Video

Video US Supreme Court Hears Hijab Discrimination Case

The U.S. Supreme Court has heard opening arguments in a workplace religious discrimination case that examines whether a clothing store can refuse to hire a young woman for wearing the headscarf she says is a symbol of her Muslim faith. Katherine Gypson reports from the Supreme Court.
Video

Video Falling Gas Prices Hurt Nascent Illinois Hydraulic Fracturing Industry

Falling oil prices are helping consumers purchase cheaper petroleum at the pump. But that’s made hydraulic fracturing or “fracking” less economically viable for the companies in the United States invested in the process. VOA’s Kane Farabaugh reports on one Midwestern town that was hoping to change its fortunes by cashing in on the next big U.S. oil boom.
Video

Video Fighting in Sudan's South Kordofan Fuels Mass Displacement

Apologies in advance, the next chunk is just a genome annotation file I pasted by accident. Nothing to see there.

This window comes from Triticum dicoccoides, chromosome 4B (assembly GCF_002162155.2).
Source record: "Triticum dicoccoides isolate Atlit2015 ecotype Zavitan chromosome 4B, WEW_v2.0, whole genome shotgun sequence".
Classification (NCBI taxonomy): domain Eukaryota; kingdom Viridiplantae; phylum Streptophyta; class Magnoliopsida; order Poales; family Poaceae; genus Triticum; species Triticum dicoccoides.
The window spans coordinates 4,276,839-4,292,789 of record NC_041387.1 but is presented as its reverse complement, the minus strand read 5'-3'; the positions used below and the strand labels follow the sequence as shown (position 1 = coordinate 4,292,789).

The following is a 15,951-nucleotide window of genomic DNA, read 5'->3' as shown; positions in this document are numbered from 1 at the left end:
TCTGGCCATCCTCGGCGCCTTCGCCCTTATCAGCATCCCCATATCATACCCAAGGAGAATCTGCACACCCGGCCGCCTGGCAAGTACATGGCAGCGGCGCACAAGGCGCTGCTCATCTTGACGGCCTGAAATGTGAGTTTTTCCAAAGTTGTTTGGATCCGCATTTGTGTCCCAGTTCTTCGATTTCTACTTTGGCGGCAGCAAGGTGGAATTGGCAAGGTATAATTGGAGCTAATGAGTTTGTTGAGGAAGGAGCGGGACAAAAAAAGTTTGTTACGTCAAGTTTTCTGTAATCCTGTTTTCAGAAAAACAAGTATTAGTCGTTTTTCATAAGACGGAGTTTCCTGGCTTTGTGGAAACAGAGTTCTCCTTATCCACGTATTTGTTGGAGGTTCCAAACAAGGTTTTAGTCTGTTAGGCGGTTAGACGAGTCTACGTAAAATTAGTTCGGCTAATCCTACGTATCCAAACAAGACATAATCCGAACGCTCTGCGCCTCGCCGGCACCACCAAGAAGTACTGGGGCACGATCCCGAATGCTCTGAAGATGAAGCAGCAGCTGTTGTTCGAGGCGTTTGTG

Heavy fighting in Sudan's South Kordofan state is causing hundreds of thousands to flee into uncertain conditions. Local aid organizations estimate as many as 400,000 civilians have been internally displaced since the conflict began more than three years ago, while another 250,000 have fled across the border to refugee camps in South Sudan. VOA's Adam Bailes reports.
Video

Video Lao Dam Project Runs Into Opposition

A Lao dam project on a section of the Mekong River is drawing opposition from local fishermen, international environmental groups and neighboring countries. VOA's Say Mony visited the region to investigate the concerns. Colin Lovett narrates.
Video

Video A Filmmaker Discovers Her Biracial Identity in "Little White Lie

Lacey Schwartz grew up in an upper middle-class Jewish family, in a town in upstate New York where almost everyone she knew was white. She assumed that she was, as well. Her recent documentary, Little White Lie, tells the story of how she uncovered the secret of her true racial background. VOA’s Carolyn Weaver has more on the film.
Video

Video Deep Under Antarctic Ice Sheet, Life!

With the end of summer in the Southern hemisphere, the Antarctic research season is over. Scientists from Northern Illinois University are back in their laboratory after a 3-month expedition on the Ross Ice Shelf, the world’s largest floating ice sheet. As VOA’s Rosanne Skirble reports, they hope to find clues to explain the dynamics of the rapidly melting ice and its impact on sea level rise.